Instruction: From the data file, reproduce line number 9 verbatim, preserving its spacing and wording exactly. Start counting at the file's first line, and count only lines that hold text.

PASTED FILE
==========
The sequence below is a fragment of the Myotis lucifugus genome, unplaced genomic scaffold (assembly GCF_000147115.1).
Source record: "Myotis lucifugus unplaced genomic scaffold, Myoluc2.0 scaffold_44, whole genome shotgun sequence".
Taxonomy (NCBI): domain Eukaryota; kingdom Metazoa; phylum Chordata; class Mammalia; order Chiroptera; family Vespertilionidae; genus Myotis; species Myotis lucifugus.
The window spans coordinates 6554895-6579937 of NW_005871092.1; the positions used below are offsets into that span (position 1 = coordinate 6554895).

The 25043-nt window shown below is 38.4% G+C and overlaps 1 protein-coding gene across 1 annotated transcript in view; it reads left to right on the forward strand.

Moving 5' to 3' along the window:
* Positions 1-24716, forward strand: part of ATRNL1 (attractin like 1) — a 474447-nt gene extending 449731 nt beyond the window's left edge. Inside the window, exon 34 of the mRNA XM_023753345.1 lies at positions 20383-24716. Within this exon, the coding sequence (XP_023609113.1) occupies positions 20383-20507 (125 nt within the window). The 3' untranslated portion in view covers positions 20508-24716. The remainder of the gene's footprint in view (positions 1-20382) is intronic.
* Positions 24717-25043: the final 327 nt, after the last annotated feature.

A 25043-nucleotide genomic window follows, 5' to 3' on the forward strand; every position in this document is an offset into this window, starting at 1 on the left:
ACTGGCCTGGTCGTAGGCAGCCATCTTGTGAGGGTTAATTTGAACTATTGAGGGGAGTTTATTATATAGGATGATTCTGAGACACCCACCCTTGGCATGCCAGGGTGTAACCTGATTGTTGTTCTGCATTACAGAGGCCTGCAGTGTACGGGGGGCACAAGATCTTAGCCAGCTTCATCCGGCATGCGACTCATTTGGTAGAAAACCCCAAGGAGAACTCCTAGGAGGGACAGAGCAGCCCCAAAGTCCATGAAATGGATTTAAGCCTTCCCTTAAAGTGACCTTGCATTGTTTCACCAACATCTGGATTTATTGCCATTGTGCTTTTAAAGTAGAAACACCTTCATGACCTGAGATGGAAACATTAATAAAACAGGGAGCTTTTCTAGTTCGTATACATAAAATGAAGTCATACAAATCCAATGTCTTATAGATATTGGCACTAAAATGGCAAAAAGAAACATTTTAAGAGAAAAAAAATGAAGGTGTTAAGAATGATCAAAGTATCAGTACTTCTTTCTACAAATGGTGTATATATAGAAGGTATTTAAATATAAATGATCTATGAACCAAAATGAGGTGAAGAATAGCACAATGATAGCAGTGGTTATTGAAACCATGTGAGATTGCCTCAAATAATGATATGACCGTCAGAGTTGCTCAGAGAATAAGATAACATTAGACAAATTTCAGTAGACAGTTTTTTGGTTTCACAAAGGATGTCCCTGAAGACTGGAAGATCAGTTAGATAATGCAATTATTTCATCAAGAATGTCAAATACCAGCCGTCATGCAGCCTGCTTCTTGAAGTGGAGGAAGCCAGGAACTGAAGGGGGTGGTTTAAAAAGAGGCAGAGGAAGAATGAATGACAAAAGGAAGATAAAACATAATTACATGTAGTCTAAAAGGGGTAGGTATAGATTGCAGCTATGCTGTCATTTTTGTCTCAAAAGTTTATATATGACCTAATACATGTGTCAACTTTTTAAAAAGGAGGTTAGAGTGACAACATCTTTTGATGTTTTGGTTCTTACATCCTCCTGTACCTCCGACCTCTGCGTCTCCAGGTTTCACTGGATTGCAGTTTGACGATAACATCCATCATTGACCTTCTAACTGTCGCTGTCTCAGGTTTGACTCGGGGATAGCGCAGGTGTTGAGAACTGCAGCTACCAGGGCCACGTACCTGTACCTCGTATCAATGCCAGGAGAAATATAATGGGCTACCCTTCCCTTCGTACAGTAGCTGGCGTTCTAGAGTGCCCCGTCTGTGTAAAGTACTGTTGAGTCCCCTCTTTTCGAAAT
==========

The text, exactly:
A 25043-nucleotide genomic window follows, 5' to 3' on the forward strand; every position in this document is an offset into this window, starting at 1 on the left: